St. Albert’s housing personality is on the move. Known for big houses and big lots, St. Albert is no longer a bedroom community.
“It’s a city in its own right,” said Greg Christenson, president of Christenson Developments, a firm that has been building in St. Albert for 30 years.
Christenson made his assessment based on all the amenities to be found in this city.
“The city has changed and grown. It has a hospital, its own shopping centres and it has diversity of housing,” he said.
Presently St. Albert’s population is 60,000. Of those people, 24 per cent are between the ages of 25 and 44, and this age group is already having a significant impact on how housing develops here.
James Mabey, agent/owner at Sutton Real Estate, worries that St. Albert does not have enough housing for that generation.
“Right now the bulk of St. Albert housing is around $400,000-plus. In real estate we have this expression, drive ’til you qualify. I don’t see a lot of diversity in St. Albert,” he said, arguing that the city needs more housing variety in order to retain its younger population.
“If the young purchaser moves from St. Albert because they cannot afford to live here, they won’t come back. Traditionally those buyers stay where they buy their first home and we don’t have a lot of entry-level housing here,” Mabey said.
Between 1951 and 1975 the population of St. Albert grew from 1,129 people to 23,000. Along with the baby boomers came row after row of bungalows, which sprang up like marigolds in a cultured garden.
As they built equity in their homes, some of those baby boomers moved up to the bigger houses in Woodlands, Erin Ridge, Oakmont and Kingswood, but for the most part, whatever house those folks have lived in for the past 10 years remains their family home and they aren’t moving.
Christenson, who primarily builds housing for older adults, has watched the trend carefully, and also argues that the city must provide for the younger demographic.
“As a community you have no choice because the seniors are not moving,” he said, emphasizing that in Edmonton older neighbourhoods are dying.
“Schools are closing in older neighbourhoods in Edmonton. You need to fill the schools in St. Albert,” he said.
Christenson even went so far as to predict that in time the nature of neighbourhoods such as Erin Ridge and Kingswood could change as the demographic shift occurs.
“As the population ages, you will need affordable housing for those who are caring for seniors. It’s possible, as has happened in other cities such as Toronto or Vancouver, that the McMansion in Kingswood will be transformed into boarding houses.”
In the works
In its municipal development plan of 2007 the city decreed that future St. Albert neighbourhoods would have a ratio of 70 per cent single-family housing to 30 per cent multi-family dwellings.
That same year city council amended the land use bylaw to allow basement suites and homeowners may apply for grants up to $15,000 to develop or upgrade suites in their homes.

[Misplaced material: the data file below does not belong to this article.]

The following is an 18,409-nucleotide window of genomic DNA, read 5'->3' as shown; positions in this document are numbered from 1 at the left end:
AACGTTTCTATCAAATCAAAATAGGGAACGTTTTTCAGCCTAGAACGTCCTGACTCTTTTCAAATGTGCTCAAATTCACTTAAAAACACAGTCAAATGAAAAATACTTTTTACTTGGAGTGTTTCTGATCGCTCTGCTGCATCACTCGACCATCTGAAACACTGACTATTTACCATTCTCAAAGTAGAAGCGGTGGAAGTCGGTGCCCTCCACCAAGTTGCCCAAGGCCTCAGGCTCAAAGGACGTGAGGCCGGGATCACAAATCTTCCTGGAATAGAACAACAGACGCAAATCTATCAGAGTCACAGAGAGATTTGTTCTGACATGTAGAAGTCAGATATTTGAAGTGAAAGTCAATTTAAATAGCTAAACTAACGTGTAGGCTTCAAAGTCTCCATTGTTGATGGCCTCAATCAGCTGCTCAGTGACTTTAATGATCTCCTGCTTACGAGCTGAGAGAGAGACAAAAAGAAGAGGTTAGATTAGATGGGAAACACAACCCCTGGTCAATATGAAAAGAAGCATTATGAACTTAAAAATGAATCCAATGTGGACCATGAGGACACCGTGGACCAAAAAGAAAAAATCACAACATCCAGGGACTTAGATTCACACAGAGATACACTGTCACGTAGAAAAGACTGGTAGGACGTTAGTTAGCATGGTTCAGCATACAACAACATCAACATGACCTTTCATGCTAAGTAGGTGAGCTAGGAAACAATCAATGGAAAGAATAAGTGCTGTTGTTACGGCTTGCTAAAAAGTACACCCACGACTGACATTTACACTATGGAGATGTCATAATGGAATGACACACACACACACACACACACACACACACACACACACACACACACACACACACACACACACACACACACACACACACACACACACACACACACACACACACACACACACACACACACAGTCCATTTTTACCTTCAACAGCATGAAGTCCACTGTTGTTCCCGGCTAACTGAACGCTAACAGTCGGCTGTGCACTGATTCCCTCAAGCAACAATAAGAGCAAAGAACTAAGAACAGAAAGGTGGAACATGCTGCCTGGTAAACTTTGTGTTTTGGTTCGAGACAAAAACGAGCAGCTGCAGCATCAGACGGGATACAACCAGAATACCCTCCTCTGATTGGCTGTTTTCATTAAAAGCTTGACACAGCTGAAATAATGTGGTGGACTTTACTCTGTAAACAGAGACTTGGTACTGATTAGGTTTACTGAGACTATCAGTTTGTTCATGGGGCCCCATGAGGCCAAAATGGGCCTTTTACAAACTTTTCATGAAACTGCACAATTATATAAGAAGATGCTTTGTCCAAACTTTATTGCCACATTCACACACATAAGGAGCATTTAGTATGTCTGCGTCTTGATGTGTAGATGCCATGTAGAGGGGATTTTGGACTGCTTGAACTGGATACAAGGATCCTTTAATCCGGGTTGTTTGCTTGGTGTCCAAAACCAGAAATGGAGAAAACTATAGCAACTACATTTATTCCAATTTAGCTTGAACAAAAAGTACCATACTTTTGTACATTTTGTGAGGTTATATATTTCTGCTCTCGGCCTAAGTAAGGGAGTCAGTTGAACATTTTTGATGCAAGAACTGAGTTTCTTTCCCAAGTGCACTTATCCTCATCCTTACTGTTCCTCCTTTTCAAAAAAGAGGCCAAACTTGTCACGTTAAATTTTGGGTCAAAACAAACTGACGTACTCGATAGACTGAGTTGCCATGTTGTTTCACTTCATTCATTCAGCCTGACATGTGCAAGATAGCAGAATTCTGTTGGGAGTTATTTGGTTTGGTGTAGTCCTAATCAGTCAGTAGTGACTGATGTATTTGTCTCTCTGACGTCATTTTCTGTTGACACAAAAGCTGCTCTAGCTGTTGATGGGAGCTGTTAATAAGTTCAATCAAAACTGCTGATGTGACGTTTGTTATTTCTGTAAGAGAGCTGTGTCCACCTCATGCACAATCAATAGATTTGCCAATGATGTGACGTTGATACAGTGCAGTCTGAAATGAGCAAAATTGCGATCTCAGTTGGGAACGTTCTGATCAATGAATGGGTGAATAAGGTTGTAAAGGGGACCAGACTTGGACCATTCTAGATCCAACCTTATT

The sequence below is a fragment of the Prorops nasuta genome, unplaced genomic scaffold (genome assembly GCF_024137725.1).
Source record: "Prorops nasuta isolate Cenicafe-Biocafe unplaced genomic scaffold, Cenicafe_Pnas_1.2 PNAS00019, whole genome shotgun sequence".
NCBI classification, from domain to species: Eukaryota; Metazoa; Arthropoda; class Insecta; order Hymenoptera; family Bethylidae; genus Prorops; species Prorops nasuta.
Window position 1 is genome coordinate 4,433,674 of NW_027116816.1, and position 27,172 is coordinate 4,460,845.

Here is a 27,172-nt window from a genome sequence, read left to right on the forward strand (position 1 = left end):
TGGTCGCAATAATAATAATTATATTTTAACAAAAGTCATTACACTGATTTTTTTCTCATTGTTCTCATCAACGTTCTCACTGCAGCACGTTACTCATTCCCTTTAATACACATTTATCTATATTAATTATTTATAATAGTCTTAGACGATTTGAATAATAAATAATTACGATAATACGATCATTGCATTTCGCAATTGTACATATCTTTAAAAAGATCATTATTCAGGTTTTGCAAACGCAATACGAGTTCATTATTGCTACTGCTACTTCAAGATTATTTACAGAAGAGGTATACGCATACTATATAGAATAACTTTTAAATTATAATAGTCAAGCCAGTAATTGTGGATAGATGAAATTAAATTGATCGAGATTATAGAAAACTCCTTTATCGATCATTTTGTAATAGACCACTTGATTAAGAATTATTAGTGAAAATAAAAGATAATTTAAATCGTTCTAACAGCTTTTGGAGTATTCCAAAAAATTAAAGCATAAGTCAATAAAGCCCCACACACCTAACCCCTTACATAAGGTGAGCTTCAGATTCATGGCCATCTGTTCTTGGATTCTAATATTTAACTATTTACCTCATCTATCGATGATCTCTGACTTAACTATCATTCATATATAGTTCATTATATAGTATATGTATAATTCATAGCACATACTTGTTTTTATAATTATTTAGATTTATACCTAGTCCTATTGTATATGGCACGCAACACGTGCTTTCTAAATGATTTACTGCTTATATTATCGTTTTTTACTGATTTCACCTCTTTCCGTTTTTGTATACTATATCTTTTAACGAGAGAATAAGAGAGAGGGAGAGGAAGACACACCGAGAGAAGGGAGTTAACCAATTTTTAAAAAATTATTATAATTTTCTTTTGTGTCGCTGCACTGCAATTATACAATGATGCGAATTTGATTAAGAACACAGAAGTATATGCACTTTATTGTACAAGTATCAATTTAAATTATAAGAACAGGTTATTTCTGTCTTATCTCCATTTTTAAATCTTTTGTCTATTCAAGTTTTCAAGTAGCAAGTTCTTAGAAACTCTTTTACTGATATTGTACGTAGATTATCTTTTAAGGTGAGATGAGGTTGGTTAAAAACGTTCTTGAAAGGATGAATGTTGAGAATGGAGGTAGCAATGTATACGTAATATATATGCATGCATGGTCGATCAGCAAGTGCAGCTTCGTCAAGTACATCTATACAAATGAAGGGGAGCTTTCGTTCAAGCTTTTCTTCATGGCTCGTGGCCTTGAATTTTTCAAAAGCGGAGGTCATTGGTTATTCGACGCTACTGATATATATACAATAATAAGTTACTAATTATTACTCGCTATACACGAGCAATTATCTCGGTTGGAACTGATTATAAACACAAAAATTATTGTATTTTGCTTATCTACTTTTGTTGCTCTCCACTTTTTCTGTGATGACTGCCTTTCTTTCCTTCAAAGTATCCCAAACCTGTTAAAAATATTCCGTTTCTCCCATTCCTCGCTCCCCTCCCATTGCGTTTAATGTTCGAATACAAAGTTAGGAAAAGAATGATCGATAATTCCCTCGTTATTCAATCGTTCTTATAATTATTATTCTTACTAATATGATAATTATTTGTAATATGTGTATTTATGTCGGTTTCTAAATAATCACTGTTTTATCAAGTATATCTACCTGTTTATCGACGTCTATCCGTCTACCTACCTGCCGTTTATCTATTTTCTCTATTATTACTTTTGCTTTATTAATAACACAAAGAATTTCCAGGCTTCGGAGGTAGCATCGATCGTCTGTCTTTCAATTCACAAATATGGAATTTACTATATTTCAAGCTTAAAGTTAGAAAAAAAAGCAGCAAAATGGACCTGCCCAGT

City council also supported Habitat for Humanity projects in North Ridge and Akinsdale. New condo/apartment style housing will be built with the 118 unit Big Lake Pointe scheduled for construction over the next three years and the 120 unit Lions Village, which is in the first stages of construction now.
“Lot size will determine the character of the new neighbourhoods,” said Royal LePage realtor Wayne Kinsella, who is also a retired homebuilder.
The land use bylaw allows for 50 per cent of the lots to be wider than 14 metres, and that will mean half the homes in those new areas northwest of St. Albert will be big, Kinsella explained.
“It’s a trade off because St. Albert needs taxes and of course bigger houses bring in more taxes. Fewer houses on a street also need less servicing,” he said.
Kinsella pointed out that once a lot is purchased for between $200,000 and $250,000 and then serviced for a further $100,000 or more, it doesn’t make sense to build a small house on a big lot.
“The amount of house you put on the dirt is significant. You wouldn’t build a $200,000 house on that lot,” he said.
But Mayor Nolan Crouse explained that while developers and builders may wish to build more smaller homes on smaller lots, that is not always what the buyers or community desires.
“If you build smaller houses on smaller lots, you have fewer trees, no place to park and no place to put light standards and fire hydrants. In Forest Lawn you have 20 trees for 20 houses. In some of the newer, small-house neighbourhoods you get 11 trees for 20 houses. People want the trees,” Crouse said.
As he looked at St. Albert’s present housing availability and future, Crouse admitted there are gaps.
“I would say right now there are significant gaps. We need to widen the options, and we are diverse, but perhaps not diverse enough,” he said.
The greatest need is for more group housing and more affordable seniors housing such as that found in Chateau Mission Court, he said.
“It takes community and political will to build that type of housing,” Crouse said.
Crouse said the city’s demographics prove that the younger generation is moving back, and that they are more prepared than their parents were to move into townhouses and condominiums.
“Those young people are coming back. In 20 years you’re going to see more diversity. The kids are going to want townhouses and condos and because it’s supply and demand, that’s what you are going to see,” Crouse said.
“St. Albert will not change its character,” Christenson said. “It will keep its tree-lined streets and its famous farmers’ market. It will keep the things that define St. Albert as a community, but it will need a more balanced community too with businesses and sustainable housing.”